Letters, Jun. 26, 1950

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Information Please


It would have been much better if Mr. Trygve Lie had come back from his mission to Moscow [TIME, June 5] with empty hands rather than full of irony and disappointing statements . . .

All we are interested in, and we demand to know it from Mr. Lie, is what Stalin promised to Mr. Lie and what is his plan for cooperation towards peace in the world.

SOPHIE DENHAM Meringouin, La.

Big Bull


Congratulations on your bang-up story on the bull market [TIME, June 5]. The whole article was tremendously interesting and only TIME could do a job of this kind . . .


Philadelphia, Pa.


... I am amazed at your optimism ... I believe that the present position of this bull market is exceedingly dangerous, and I certainly hope that there are a few people in this country who have the common sense to remain bearish.


St. Paul, Minn.


There is an old stock market axiom—"When a bull market hits the front page it is time to sell stocks." Granting that the front cover of TIME is equivalent to the front page, we can test the axiom by making note of your June 5 issue, and observing later how near it was to the top of the bull market.


Denver, Colo. fl Time will tell.—ED.

Murder or Mercy?


Re the death of Virginia Braunsdorf in your story "Murder or Mercy?" [TIME, June 5]: I am compelled to ask the eternal question—"Why?" Similar cases are constantly occurring and yet we seem no nearer getting to the crux of the cause of these tragedies.

It would seem so unnecessary were doctors permitted to put these little spastic and other hopelessly deformed babies to sleep at time of birth. Why permit them to live—when by so doing, they become later an agony to themselves? . . .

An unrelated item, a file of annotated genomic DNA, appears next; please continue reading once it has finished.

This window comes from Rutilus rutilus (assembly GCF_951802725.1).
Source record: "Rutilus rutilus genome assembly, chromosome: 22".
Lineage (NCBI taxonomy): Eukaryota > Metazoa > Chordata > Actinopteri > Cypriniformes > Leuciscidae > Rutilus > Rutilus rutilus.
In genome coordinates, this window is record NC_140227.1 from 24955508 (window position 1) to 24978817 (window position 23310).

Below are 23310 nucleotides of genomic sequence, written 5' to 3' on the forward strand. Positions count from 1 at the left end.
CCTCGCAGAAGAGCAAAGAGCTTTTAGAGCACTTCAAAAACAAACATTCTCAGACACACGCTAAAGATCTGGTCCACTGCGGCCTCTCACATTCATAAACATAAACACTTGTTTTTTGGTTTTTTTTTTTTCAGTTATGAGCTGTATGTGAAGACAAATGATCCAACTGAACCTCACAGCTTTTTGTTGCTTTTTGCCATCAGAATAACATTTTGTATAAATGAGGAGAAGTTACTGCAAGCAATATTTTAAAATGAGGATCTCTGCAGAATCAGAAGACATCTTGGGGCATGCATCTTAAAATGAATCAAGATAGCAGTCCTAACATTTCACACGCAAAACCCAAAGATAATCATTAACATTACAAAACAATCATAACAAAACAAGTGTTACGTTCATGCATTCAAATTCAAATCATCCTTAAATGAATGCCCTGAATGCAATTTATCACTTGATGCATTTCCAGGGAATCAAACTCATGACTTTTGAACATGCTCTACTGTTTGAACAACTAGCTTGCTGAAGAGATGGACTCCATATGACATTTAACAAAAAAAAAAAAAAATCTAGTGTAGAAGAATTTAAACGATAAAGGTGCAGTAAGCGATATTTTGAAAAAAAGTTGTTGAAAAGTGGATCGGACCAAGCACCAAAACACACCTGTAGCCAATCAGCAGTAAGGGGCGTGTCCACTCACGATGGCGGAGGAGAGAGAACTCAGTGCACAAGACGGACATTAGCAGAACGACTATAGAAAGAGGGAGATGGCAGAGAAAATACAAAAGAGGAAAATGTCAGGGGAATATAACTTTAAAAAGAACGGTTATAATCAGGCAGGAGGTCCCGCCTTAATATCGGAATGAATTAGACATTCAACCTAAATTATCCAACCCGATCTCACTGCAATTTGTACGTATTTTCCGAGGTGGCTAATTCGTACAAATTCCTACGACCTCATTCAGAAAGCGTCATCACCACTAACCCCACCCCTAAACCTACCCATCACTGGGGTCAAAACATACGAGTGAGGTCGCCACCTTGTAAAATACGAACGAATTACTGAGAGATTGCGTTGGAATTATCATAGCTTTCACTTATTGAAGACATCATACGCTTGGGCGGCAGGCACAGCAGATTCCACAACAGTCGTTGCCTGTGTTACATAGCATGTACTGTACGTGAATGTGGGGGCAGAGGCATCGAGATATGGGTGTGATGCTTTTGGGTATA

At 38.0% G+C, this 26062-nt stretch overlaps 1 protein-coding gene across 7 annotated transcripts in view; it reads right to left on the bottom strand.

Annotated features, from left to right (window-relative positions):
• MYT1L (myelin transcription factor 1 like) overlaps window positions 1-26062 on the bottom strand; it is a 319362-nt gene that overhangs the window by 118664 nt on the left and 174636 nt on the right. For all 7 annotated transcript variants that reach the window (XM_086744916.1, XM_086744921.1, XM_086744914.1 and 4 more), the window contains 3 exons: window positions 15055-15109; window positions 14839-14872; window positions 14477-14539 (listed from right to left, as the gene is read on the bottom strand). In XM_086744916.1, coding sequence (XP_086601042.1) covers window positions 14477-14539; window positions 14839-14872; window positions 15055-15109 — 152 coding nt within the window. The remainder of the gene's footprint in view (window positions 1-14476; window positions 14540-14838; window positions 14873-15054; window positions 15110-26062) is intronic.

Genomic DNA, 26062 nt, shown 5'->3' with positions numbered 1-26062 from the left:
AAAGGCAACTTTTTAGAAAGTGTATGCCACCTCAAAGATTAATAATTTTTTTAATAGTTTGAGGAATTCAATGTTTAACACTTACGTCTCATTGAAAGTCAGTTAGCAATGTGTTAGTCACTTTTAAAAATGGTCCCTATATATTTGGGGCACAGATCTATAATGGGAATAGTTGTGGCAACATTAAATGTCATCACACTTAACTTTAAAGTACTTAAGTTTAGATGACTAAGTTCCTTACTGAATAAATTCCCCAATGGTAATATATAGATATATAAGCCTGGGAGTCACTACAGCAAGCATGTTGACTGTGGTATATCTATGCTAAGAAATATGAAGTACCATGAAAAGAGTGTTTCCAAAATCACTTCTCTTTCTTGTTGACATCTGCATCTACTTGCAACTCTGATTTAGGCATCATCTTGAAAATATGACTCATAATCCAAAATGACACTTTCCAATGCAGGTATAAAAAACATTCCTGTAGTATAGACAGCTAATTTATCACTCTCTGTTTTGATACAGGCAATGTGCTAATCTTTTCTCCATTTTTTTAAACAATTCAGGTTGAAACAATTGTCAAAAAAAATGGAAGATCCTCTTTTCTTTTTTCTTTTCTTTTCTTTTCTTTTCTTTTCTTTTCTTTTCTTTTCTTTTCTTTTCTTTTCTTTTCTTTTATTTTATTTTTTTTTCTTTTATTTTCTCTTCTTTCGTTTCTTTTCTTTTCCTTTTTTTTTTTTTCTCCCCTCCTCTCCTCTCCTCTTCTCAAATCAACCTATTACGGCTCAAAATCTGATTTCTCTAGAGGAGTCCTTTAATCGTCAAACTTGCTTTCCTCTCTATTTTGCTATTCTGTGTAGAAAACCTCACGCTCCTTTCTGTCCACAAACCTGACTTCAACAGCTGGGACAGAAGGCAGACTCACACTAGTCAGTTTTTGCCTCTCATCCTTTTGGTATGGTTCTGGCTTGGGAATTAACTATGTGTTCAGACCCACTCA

Your write-up of the murder of Virginia Braunsdorf disturbs and disgusts me. You give the impression that a spastic is a hopeless case for which death is the logical, if illegal, solution. You should have at least investigated the records on cerebral palsy, the technical term for spasticity.

Many spastics have achieved distinction in various fields, and most of them, like most other people, are of normal mentality . . . I know whereof I speak. I am a spastic. " VASSAR MILLER

Houston, Texas



... In a June 5 Science story, you prattle about a whooping crane "born in captivity." Then you go on to speak of the birth of the baby crane.

Thank you, TIME. Thank you! For six decades I had been so damned ignorant that I thought cranes were hatched from eggs . . .

T. R. ENGLISH Little Rock, Ark.

Reader English passed too rapidly over the preceding lines: ". . .A precious egg had been hatched. From it had stepped a baby whooping crane. . ." —ED.

God, Logic & Windmills


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